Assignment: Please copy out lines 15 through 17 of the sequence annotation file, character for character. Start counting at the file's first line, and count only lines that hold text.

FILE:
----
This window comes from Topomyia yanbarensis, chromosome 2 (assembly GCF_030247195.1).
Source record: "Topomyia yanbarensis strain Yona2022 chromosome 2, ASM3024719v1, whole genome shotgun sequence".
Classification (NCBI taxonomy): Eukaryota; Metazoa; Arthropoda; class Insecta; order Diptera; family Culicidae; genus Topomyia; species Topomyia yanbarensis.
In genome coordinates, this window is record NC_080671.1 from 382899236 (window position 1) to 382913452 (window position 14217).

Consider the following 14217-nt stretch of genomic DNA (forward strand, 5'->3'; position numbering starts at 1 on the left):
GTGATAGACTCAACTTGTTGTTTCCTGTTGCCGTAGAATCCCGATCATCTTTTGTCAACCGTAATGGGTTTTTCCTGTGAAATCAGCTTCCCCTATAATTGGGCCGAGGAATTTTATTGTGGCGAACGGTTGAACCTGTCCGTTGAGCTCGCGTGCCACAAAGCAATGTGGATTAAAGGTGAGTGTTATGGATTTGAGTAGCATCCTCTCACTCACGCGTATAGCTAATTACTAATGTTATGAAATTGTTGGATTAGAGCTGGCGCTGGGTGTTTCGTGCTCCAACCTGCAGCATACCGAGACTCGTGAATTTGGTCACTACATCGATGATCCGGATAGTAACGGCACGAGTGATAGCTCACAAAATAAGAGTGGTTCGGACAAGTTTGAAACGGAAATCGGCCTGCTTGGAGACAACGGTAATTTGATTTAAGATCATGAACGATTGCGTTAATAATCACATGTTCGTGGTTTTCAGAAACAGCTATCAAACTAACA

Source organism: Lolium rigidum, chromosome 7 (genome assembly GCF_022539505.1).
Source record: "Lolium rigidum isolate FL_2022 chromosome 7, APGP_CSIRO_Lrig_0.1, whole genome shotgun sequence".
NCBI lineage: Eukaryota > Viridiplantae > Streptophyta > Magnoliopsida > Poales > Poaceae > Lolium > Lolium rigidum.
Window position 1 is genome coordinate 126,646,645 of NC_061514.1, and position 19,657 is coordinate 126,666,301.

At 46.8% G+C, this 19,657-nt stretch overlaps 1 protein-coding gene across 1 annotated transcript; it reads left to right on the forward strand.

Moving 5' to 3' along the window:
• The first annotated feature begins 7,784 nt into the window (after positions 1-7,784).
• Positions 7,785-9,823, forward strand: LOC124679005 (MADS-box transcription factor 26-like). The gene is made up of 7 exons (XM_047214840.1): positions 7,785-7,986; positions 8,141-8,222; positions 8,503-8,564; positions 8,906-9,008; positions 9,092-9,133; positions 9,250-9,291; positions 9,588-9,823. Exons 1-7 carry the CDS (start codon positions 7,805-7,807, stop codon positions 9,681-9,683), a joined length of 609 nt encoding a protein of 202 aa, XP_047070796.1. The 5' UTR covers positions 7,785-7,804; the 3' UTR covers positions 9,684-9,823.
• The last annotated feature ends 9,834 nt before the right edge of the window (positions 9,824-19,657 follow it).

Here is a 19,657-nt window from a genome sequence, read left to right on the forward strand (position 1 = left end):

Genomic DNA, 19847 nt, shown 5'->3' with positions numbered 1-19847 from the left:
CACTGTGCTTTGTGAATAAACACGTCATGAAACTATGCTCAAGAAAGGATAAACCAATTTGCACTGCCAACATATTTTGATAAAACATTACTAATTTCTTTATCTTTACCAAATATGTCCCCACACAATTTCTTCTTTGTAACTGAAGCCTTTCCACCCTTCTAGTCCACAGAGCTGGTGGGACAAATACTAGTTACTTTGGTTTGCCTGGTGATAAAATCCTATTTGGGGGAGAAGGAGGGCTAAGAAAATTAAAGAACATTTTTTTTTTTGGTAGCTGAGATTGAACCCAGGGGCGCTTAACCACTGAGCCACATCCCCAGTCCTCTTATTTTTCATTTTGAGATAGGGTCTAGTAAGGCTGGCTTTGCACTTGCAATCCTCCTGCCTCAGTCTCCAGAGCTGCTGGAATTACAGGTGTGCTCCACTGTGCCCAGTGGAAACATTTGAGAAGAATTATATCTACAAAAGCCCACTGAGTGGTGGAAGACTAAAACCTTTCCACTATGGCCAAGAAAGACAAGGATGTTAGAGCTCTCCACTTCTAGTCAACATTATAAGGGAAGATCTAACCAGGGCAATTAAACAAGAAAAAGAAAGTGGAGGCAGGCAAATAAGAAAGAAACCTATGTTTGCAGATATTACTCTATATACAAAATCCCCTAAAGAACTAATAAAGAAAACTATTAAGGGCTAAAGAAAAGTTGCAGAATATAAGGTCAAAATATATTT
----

• The last annotated feature ends 9,834 nt before the right edge of the window (positions 9,824-19,657 follow it).

Here is a 19,657-nt window from a genome sequence, read left to right on the forward strand (position 1 = left end):

Genomic DNA, 19847 nt, shown 5'->3' with positions numbered 1-19847 from the left: